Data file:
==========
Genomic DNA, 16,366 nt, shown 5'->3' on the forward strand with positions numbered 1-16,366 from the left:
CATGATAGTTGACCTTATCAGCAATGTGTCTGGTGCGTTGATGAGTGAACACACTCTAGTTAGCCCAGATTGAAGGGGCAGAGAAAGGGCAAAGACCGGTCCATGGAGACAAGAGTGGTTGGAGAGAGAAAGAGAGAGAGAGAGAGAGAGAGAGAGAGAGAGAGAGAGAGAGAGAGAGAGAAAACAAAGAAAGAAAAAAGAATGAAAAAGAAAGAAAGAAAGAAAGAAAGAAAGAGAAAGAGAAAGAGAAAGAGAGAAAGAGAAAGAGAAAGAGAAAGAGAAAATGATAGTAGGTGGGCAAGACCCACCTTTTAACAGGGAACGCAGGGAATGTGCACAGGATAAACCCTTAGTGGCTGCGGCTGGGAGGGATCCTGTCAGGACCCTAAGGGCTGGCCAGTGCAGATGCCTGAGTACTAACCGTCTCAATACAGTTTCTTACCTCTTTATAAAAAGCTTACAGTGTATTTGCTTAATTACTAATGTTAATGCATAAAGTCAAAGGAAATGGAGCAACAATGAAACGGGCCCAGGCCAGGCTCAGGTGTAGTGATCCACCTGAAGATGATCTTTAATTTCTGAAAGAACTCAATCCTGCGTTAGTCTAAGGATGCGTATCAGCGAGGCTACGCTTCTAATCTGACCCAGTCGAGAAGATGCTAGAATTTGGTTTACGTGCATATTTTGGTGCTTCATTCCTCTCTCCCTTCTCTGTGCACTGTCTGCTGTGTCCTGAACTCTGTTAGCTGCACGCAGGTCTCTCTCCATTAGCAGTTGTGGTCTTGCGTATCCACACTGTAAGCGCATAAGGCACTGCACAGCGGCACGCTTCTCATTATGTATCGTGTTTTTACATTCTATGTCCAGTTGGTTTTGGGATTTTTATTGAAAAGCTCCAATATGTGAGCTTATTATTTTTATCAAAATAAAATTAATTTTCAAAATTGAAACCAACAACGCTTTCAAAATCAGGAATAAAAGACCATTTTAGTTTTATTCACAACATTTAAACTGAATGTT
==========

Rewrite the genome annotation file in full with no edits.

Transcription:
Genomic DNA, 16,366 nt, shown 5'->3' on the forward strand with positions numbered 1-16,366 from the left:
CATGATAGTTGACCTTATCAGCAATGTGTCTGGTGCGTTGATGAGTGAACACACTCTAGTTAGCCCAGATTGAAGGGGCAGAGAAAGGGCAAAGACCGGTCCATGGAGACAAGAGTGGTTGGAGAGAGAAAGAGAGAGAGAGAGAGAGAGAGAGAGAGAGAGAGAGAGAGAGAGAGAGAGAAAACAAAGAAAGAAAAAAGAATGAAAAAGAAAGAAAGAAAGAAAGAAAGAAAGAGAAAGAGAAAGAGAAAGAGAGAAAGAGAAAGAGAAAGAGAAAGAGAAAATGATAGTAGGTGGGCAAGACCCACCTTTTAACAGGGAACGCAGGGAATGTGCACAGGATAAACCCTTAGTGGCTGCGGCTGGGAGGGATCCTGTCAGGACCCTAAGGGCTGGCCAGTGCAGATGCCTGAGTACTAACCGTCTCAATACAGTTTCTTACCTCTTTATAAAAAGCTTACAGTGTATTTGCTTAATTACTAATGTTAATGCATAAAGTCAAAGGAAATGGAGCAACAATGAAACGGGCCCAGGCCAGGCTCAGGTGTAGTGATCCACCTGAAGATGATCTTTAATTTCTGAAAGAACTCAATCCTGCGTTAGTCTAAGGATGCGTATCAGCGAGGCTACGCTTCTAATCTGACCCAGTCGAGAAGATGCTAGAATTTGGTTTACGTGCATATTTTGGTGCTTCATTCCTCTCTCCCTTCTCTGTGCACTGTCTGCTGTGTCCTGAACTCTGTTAGCTGCACGCAGGTCTCTCTCCATTAGCAGTTGTGGTCTTGCGTATCCACACTGTAAGCGCATAAGGCACTGCACAGCGGCACGCTTCTCATTATGTATCGTGTTTTTACATTCTATGTCCAGTTGGTTTTGGGATTTTTATTGAAAAGCTCCAATATGTGAGCTTATTATTTTTATCAAAATAAAATTAATTTTCAAAATTGAAACCAACAACGCTTTCAAAATCAGGAATAAAAGACCATTTTAGTTTTATTCACAACATTTAAACTGAATGTT